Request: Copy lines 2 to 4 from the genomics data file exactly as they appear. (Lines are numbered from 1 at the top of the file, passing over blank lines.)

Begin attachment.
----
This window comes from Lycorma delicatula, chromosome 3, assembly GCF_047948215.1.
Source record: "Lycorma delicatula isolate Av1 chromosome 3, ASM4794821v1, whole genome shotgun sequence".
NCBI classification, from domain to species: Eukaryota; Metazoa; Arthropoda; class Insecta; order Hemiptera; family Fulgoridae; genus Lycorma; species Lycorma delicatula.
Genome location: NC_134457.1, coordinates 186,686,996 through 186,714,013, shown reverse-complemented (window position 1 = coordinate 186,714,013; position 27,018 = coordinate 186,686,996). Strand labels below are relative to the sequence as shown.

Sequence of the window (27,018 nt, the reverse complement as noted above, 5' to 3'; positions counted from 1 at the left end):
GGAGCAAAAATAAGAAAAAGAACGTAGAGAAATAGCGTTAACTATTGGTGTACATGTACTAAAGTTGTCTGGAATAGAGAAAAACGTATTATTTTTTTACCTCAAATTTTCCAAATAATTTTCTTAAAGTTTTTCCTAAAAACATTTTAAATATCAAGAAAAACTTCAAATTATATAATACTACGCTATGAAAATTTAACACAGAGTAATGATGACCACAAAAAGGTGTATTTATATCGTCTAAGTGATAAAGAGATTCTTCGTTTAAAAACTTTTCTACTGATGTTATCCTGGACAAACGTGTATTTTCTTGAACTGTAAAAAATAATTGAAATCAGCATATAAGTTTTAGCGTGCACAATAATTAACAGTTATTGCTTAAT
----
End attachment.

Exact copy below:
Source record: "Lycorma delicatula isolate Av1 chromosome 3, ASM4794821v1, whole genome shotgun sequence".
NCBI classification, from domain to species: Eukaryota; Metazoa; Arthropoda; class Insecta; order Hemiptera; family Fulgoridae; genus Lycorma; species Lycorma delicatula.
Genome location: NC_134457.1, coordinates 186,686,996 through 186,714,013, shown reverse-complemented (window position 1 = coordinate 186,714,013; position 27,018 = coordinate 186,686,996). Strand labels below are relative to the sequence as shown.